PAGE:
I just wrote an answer to this regex question, which was trying to find numeric strings with or without commas (e.g. 1,234,567.89). I wanted to be thorough because I've seen this problem a lot, both on SO and in real-world code.

When I finished, I found 7 other new answers waiting for me, mostly variations on each other. Which would be fine, except for one thing: They're garbage answers. Unless I'm severely mistaken, every answer but mine (so far) is deeply flawed, and I want to downvote all of them. Yeah, I'm a stickler on regex, but IMHO if your pattern lets stuff like  ...,.,,.,,..9 or even ... pass as "numeric input," then you've failed to meet even the bare minimum requirements.

Enough venting. The reason I'm whining to Meta about this is that I'm about to do something that'll REALLY look like tactical downvoting, and I'm mildly concerned about the consequences. If I answer a question and then rain downvotes on every competing answer, will I get flagged for abuse? That would certainly seem like suspicious behavior to me.

More of an opinion question: At what point does a semi-correct answer deserve a downvote? Obviously, if it were just a typo, I'd edit it myself. Where's the line between "close enough" and "this answer sucks?"

Basically, is it just me? You've seen the question; am I right that these answers deserve downvotes? Seven people thought that [0-9,.]+ was good enough to declare something a number, so why am I the only one who doesn't?

Note: I found some related questions, but nothing that seemed like a duplicate:

Also, as some have noted, my answer ended up pretty long and thorough. I put in a lot of effort because, with all this talk about how the other answers sucked, I wanted to be extra sure mine didn't. I don't expect pages of detail in a normal SO answer.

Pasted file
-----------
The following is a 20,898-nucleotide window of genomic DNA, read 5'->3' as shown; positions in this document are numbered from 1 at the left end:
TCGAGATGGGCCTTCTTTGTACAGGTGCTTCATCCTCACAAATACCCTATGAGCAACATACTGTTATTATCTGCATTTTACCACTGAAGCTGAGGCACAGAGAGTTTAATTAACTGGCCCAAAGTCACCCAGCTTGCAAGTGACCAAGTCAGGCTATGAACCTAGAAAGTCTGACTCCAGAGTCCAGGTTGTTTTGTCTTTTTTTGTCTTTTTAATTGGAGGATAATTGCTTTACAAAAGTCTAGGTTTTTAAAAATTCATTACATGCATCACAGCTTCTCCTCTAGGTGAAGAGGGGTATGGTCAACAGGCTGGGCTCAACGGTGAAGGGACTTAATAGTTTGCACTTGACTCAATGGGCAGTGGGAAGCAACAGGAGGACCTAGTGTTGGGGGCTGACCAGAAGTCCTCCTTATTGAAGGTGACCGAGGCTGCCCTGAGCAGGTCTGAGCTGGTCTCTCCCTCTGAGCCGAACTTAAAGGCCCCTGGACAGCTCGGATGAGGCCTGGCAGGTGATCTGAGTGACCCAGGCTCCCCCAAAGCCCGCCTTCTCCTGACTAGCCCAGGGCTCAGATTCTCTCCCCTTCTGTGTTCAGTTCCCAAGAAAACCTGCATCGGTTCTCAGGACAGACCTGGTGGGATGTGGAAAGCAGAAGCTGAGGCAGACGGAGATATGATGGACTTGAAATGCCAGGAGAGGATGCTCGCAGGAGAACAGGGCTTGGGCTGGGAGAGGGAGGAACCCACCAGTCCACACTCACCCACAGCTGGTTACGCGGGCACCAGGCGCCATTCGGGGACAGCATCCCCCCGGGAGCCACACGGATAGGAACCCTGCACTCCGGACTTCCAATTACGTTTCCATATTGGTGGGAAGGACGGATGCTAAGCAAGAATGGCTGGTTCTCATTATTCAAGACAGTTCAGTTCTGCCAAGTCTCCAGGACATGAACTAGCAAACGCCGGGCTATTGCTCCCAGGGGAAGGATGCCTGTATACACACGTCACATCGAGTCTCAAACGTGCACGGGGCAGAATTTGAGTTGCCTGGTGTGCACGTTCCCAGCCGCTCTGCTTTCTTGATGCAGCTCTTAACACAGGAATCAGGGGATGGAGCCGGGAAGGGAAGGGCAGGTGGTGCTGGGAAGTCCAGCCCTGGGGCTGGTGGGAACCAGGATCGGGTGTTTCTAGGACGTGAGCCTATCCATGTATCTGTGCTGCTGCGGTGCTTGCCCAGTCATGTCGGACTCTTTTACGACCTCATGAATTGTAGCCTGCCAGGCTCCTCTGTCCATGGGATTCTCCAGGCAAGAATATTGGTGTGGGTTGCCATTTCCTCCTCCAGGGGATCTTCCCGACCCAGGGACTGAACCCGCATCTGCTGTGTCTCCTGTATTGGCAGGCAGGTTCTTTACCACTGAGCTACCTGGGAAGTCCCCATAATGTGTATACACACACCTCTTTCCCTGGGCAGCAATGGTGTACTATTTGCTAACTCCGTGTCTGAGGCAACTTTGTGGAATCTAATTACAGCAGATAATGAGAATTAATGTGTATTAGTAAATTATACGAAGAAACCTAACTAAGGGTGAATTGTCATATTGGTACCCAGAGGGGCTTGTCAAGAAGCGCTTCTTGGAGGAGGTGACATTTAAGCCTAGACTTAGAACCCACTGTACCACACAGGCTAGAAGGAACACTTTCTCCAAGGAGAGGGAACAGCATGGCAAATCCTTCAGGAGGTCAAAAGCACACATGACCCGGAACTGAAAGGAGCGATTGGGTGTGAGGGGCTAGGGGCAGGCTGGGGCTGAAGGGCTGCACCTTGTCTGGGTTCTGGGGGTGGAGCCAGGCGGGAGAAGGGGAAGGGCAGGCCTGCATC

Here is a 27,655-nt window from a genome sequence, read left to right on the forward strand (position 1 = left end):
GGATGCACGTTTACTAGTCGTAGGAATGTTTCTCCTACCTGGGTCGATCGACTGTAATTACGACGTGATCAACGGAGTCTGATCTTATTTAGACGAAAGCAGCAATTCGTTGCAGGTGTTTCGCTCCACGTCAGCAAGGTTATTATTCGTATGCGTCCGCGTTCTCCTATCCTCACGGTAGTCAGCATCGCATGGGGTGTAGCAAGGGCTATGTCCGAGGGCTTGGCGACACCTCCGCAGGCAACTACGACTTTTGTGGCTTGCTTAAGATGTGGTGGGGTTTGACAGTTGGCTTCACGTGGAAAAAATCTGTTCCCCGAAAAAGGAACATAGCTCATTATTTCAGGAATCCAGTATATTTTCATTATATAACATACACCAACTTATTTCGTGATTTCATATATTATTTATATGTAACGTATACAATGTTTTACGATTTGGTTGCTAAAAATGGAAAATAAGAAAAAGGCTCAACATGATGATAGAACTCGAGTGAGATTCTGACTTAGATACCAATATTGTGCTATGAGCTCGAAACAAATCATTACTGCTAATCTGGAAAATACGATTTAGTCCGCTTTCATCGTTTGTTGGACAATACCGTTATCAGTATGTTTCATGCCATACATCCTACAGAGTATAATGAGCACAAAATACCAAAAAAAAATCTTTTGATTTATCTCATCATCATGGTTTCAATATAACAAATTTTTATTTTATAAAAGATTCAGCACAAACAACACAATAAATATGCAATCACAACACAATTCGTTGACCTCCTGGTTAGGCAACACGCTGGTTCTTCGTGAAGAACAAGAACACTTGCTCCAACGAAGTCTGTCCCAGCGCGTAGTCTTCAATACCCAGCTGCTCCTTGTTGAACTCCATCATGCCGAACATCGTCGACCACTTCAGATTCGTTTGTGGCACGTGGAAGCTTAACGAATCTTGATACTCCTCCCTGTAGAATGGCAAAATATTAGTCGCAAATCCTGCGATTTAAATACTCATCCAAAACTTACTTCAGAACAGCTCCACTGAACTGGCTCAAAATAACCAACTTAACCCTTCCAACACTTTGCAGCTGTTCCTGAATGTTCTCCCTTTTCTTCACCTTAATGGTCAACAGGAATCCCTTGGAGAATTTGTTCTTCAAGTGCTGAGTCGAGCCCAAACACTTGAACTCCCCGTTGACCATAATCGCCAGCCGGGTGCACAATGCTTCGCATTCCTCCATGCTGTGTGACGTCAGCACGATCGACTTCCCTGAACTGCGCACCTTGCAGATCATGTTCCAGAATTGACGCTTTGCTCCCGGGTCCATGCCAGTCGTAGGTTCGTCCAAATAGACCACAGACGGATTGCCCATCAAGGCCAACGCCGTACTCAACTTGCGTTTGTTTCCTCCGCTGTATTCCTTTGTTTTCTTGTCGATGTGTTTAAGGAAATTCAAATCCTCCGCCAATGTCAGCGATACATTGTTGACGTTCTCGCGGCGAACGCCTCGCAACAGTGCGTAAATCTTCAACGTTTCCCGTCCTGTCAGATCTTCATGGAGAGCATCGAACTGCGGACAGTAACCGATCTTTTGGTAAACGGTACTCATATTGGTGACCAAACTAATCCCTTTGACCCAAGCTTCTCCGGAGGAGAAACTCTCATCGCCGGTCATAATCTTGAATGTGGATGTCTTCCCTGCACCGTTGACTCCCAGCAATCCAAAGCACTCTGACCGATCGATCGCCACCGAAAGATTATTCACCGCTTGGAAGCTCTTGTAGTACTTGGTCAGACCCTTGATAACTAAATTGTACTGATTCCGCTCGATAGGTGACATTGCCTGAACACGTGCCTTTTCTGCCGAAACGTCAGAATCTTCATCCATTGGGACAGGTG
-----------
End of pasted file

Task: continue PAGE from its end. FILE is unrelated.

• 2
    You're advocating using a monster RE that causes brain failure in most readers? It's enough to make me think that Jamie Zawinski was right! May 7, 2011 at 7:18
  • @Donal - My answer is probably overkill. I wanted to be super thorough if I was considering voting down everybody else. My main point is that something like [0-9.,]+ is nowhere near good enough. May 7, 2011 at 12:31
  • Yeah; that's one that's worth voting down. Some of the others were better though. May 7, 2011 at 12:37
  • @Donal I agree. Only two downvotes there are from me, actually. There were a lot of answers that got removed last night, nearly all variations on [0-9.,]+. May 7, 2011 at 12:52
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    I think we're in agreement that [0-9.,]+ wasn't a solution. :-) May 7, 2011 at 17:05
  • I would not be so hesitant of a downvote. Although the vast majority of us cast much mure upvotes than downvotes, the latter are also needed. It's not that expensive to downvote every now and then.
    – Aleadam
    May 7, 2011 at 23:16
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    Down voting is a responsibility! If you don't point out the really bad stuff, you're indirectly contributing to it. Make people think twice before posting half-answers and code that will never work.
    – user159834
    May 7, 2011 at 23:25
  • @Justin I fear you now :P As I'm learning regex myself, would you please review this answer I wrote? stackoverflow.com/questions/5958665/… Please, feel free to edit it/downvote me as necessary.
    – Aleadam
    May 11, 2011 at 22:53
  • @Aleadam - Looks like a decent answer, but the question itself isn't all that clear. No need to fear me, I'm not such a huge stickler unless answers are so bad they're downright harmful. May 12, 2011 at 1:55
  • @Justin Of course that was just a joke. Thanks again for taking the time to look at it.
    – Aleadam
    May 12, 2011 at 2:04

1 Answer 1


I don't like downvoting.

Get over it. This scenario is more common than you realize, and will continue to be so long as the folks who do know how to differentiate "correct" from "incorrect" withhold their votes.

Seven people thought that [0-9,.]+ was "good enough" to match numbers, so why am I the only one who doesn't?

One of two options:

  1. You're the only one who actually thought it through enough to realize how it could fail.
  2. You're wrong.

Fortunately, it's fairly easy to come up with a simple demonstration that will clearly indicate which of those options is applicable here. I recommend either including that in your answer (best option) or in comments on the many answers you'll be down-voting (meh...)